Grounded Kingfisher Airlines has been given a no- objection certificate by oil companies and some aircraft leasing companies to restart operations but that may be of little solace as the aviation regulator remains unconvinced of its ability to resume operations.
Kingfisher CEO Sanjay Aggarwal met Director General of Civil Aviation (DGCA) chief Arun Mishra here on Wednesday - the first meeting since the airline's flying permit lapsed on December 31 - to update him on the grounded airline's plans.
The regulator, sources said, remains unsatisfied with the Vijay mallya-promoted airline's funding plans.
The airline has failed to get no-objection certificates from any of the airport operators, including the Airports Authority of India, as asked by the DGCA.
The DGCA had also asked it to provide a written assurance from the UB Group that it would fund the limited revival plan submitted by the airline.
Another important condition put up by DGCA is that the airline clears salary dues of eight months of all employees before it restarts operations. Kingfisher has been silent on this demand so far.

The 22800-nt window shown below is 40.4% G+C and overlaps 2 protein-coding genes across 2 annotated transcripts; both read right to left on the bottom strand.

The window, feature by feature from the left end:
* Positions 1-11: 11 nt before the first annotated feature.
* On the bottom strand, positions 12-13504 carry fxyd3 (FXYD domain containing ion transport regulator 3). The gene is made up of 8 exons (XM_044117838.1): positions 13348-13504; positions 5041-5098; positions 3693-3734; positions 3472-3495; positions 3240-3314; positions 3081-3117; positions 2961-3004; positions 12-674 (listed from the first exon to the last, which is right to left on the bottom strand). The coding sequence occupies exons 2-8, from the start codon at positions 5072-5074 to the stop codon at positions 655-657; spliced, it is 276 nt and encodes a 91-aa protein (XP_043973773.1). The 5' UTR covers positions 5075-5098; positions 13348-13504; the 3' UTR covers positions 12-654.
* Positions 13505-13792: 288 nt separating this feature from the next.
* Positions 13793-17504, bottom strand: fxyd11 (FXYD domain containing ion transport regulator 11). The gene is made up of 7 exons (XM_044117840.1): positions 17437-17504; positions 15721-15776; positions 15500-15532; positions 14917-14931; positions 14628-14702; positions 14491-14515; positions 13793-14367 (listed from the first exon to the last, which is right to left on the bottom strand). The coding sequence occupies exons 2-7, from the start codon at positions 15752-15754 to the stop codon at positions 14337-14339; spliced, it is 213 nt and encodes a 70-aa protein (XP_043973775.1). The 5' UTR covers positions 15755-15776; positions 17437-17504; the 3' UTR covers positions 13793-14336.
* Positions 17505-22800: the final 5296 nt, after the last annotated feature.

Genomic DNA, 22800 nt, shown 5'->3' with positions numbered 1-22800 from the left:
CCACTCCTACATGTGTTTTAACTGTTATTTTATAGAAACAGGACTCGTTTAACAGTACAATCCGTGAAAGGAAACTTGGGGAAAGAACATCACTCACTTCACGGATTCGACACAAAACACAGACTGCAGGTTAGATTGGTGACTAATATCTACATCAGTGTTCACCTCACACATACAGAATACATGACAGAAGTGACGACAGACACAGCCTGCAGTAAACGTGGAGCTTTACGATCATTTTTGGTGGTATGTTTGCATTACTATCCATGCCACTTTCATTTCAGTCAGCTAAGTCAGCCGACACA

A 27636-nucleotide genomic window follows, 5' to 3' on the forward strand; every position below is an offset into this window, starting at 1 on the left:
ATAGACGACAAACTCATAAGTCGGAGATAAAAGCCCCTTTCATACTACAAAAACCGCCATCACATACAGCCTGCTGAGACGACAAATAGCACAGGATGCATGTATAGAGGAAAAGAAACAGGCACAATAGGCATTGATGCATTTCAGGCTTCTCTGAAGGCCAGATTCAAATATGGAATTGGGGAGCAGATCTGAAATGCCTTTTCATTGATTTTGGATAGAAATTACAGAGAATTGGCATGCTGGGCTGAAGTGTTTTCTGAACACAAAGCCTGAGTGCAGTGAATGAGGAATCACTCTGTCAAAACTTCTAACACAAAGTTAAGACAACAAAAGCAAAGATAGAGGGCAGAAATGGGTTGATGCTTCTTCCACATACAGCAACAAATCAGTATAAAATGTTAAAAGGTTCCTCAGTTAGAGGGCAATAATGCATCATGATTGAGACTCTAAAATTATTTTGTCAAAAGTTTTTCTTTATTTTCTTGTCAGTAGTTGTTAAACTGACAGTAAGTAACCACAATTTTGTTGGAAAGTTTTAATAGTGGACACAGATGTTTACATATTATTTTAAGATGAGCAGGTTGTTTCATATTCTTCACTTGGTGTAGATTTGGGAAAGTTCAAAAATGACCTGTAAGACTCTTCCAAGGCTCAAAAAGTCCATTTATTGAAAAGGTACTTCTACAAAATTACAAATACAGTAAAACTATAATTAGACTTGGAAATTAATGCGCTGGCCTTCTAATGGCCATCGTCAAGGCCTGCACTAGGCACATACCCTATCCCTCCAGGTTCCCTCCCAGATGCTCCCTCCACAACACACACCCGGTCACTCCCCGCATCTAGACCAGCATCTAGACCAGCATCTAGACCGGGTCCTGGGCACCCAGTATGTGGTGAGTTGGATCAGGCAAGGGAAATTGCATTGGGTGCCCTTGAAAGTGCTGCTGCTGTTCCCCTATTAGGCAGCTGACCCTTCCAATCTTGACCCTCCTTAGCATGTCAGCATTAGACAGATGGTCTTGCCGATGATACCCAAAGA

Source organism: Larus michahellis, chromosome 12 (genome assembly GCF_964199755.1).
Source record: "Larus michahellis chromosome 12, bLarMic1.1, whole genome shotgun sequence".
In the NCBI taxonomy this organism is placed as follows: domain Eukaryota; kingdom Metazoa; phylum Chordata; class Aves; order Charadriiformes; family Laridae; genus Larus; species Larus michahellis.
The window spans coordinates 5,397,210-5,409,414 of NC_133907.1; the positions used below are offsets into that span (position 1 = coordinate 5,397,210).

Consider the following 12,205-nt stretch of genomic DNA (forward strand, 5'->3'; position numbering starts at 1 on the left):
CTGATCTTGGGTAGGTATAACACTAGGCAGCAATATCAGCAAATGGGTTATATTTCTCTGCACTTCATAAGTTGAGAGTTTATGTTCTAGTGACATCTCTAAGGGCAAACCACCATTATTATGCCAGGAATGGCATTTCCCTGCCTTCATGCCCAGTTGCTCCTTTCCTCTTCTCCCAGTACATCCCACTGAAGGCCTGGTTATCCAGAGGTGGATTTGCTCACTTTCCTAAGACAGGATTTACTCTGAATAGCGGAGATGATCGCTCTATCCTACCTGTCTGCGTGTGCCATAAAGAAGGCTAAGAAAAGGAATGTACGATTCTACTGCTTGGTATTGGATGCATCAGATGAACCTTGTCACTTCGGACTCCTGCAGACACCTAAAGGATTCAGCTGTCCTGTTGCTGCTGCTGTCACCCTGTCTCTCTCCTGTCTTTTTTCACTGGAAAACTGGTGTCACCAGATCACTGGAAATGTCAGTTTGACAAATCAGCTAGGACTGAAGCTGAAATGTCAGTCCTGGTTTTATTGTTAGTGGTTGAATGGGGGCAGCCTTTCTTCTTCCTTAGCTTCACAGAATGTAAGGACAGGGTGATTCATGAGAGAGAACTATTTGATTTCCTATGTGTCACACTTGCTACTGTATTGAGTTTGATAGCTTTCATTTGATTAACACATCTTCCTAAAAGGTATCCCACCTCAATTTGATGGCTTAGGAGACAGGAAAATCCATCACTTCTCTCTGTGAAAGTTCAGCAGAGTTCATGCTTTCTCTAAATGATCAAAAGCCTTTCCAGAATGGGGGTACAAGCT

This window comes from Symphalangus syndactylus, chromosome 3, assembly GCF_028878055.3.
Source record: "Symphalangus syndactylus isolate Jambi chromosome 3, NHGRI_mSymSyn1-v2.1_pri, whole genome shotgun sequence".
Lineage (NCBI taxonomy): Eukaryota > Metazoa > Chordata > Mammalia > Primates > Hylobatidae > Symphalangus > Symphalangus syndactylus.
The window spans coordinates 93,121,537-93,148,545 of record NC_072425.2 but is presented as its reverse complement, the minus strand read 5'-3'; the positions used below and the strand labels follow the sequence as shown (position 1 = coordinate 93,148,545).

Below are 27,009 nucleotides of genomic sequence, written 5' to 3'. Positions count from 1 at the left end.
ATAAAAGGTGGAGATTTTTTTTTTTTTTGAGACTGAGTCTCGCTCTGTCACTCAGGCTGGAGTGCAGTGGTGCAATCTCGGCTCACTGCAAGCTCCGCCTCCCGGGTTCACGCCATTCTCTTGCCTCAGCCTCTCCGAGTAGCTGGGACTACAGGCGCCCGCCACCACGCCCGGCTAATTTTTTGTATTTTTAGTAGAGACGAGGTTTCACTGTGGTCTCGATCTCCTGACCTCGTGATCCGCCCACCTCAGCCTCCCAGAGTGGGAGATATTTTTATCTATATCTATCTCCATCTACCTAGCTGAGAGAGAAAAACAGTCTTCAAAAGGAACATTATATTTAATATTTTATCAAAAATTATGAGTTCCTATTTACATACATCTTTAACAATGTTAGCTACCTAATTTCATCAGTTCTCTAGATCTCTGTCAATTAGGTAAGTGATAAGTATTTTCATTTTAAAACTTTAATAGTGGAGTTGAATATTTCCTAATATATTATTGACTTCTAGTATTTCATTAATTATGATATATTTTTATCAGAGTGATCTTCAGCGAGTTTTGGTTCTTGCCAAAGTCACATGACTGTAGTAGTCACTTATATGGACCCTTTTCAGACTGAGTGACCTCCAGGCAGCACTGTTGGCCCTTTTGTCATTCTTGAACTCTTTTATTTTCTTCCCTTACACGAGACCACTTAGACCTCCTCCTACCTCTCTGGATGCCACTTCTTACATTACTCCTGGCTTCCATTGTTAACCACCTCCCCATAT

"The (revival) plan he (Vijay Mallya) had submitted to DGCA means nothing," said aviation minister Ajit Singh.
A section of Kingfisher employees has threatened to file a winding-up petition to recover pay while others want to go on hunger strike.
Lenders to the airline, which has $2.5 billion (around R13,625 crore today) of debt, are expected to take a final call on the airline's future on January 18.
The consortium has been refusing to lend any more money to the airline till the promoters bring in more funds.
Mallya, in a letter to employees on January 9, had discussed the limited restart plan submitted by it to DGCA, which would require a funding of Rs. 650 crore, committed to be provided by the UB Group and associates.